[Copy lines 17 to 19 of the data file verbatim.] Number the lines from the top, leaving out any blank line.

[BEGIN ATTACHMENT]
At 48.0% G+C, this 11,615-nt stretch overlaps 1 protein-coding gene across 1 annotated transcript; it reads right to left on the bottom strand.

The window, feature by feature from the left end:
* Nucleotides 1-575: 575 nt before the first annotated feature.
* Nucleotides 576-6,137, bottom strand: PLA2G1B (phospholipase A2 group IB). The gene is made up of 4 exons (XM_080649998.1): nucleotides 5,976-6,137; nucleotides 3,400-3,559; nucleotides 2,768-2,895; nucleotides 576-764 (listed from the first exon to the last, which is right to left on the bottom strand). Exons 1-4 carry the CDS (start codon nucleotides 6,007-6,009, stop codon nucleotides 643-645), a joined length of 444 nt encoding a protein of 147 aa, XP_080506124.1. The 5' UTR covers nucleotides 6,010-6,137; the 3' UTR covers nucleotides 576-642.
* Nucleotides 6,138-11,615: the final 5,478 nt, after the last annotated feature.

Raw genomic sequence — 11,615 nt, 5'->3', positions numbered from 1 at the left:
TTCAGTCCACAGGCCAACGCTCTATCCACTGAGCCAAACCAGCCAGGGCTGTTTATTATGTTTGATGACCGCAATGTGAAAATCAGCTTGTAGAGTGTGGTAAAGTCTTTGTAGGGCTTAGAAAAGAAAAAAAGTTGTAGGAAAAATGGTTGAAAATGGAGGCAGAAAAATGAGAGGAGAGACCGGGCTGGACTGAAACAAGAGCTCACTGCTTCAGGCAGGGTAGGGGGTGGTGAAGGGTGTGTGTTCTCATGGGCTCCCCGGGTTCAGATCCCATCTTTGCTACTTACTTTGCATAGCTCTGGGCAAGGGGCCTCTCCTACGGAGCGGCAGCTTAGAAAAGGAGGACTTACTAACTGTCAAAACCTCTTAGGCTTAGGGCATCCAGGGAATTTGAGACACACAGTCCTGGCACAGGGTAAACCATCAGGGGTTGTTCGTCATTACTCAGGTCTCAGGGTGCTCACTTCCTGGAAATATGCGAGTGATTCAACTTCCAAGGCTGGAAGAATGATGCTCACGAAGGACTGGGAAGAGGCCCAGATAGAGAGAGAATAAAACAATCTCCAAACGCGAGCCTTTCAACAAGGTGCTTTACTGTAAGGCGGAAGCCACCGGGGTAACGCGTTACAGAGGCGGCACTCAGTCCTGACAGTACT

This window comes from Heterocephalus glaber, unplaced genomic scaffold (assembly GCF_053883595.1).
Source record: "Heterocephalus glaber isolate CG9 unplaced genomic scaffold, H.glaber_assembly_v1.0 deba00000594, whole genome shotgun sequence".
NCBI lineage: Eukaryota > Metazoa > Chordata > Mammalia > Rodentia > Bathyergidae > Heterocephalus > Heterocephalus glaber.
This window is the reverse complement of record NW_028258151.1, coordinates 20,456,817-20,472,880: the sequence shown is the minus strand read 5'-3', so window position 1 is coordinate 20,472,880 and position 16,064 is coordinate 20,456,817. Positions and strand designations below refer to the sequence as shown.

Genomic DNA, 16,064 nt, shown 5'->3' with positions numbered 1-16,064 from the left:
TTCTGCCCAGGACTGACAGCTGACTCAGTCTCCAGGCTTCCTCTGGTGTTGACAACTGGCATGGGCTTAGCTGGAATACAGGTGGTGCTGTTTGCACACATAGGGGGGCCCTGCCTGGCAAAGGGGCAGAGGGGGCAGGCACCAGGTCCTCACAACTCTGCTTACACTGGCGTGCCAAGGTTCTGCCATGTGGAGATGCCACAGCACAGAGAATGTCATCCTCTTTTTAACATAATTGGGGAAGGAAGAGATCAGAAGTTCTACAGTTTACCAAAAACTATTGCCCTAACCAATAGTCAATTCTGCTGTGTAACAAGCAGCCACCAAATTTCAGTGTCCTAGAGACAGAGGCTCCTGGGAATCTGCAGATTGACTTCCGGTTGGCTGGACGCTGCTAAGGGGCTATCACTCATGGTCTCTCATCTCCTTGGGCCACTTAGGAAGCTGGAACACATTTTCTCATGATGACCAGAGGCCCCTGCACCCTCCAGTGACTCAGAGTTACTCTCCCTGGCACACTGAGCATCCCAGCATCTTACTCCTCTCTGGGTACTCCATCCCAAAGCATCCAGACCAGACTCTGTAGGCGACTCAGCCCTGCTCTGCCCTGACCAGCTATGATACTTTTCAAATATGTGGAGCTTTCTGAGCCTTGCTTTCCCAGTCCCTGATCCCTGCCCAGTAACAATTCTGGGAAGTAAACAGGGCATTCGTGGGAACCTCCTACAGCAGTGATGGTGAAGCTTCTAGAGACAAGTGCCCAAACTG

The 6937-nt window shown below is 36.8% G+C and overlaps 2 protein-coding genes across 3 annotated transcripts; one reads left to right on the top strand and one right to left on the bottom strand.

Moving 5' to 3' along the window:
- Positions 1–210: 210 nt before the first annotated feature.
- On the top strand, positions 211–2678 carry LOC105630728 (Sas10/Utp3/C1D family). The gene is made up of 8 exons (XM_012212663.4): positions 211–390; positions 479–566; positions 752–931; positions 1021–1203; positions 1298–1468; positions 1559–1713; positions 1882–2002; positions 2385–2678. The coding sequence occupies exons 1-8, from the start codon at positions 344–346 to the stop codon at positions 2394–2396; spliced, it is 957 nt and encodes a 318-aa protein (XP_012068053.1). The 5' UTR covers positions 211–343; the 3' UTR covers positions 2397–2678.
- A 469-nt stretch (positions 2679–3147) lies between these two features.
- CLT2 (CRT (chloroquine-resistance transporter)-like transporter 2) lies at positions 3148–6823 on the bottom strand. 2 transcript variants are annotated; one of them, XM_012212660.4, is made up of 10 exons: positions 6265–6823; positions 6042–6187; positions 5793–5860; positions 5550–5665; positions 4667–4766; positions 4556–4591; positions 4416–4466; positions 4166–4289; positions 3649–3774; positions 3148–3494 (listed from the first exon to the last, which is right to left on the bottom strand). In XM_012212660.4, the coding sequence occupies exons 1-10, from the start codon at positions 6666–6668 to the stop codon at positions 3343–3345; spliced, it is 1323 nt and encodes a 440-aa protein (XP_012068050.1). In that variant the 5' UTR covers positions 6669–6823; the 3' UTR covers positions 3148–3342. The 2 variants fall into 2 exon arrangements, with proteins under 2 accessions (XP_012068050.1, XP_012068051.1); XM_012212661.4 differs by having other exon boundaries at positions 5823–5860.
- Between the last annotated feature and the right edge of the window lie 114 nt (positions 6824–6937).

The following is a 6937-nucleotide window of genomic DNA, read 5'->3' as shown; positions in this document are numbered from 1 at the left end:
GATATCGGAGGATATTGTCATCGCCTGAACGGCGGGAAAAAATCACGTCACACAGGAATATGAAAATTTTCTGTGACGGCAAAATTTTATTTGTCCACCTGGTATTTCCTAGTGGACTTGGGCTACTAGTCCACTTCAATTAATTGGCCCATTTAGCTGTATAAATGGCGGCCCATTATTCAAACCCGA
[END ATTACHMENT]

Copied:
- On the top strand, positions 211–2678 carry LOC105630728 (Sas10/Utp3/C1D family). The gene is made up of 8 exons (XM_012212663.4): positions 211–390; positions 479–566; positions 752–931; positions 1021–1203; positions 1298–1468; positions 1559–1713; positions 1882–2002; positions 2385–2678. The coding sequence occupies exons 1-8, from the start codon at positions 344–346 to the stop codon at positions 2394–2396; spliced, it is 957 nt and encodes a 318-aa protein (XP_012068053.1). The 5' UTR covers positions 211–343; the 3' UTR covers positions 2397–2678.
- A 469-nt stretch (positions 2679–3147) lies between these two features.
- CLT2 (CRT (chloroquine-resistance transporter)-like transporter 2) lies at positions 3148–6823 on the bottom strand. 2 transcript variants are annotated; one of them, XM_012212660.4, is made up of 10 exons: positions 6265–6823; positions 6042–6187; positions 5793–5860; positions 5550–5665; positions 4667–4766; positions 4556–4591; positions 4416–4466; positions 4166–4289; positions 3649–3774; positions 3148–3494 (listed from the first exon to the last, which is right to left on the bottom strand). In XM_012212660.4, the coding sequence occupies exons 1-10, from the start codon at positions 6666–6668 to the stop codon at positions 3343–3345; spliced, it is 1323 nt and encodes a 440-aa protein (XP_012068050.1). In that variant the 5' UTR covers positions 6669–6823; the 3' UTR covers positions 3148–3342. The 2 variants fall into 2 exon arrangements, with proteins under 2 accessions (XP_012068050.1, XP_012068051.1); XM_012212661.4 differs by having other exon boundaries at positions 5823–5860.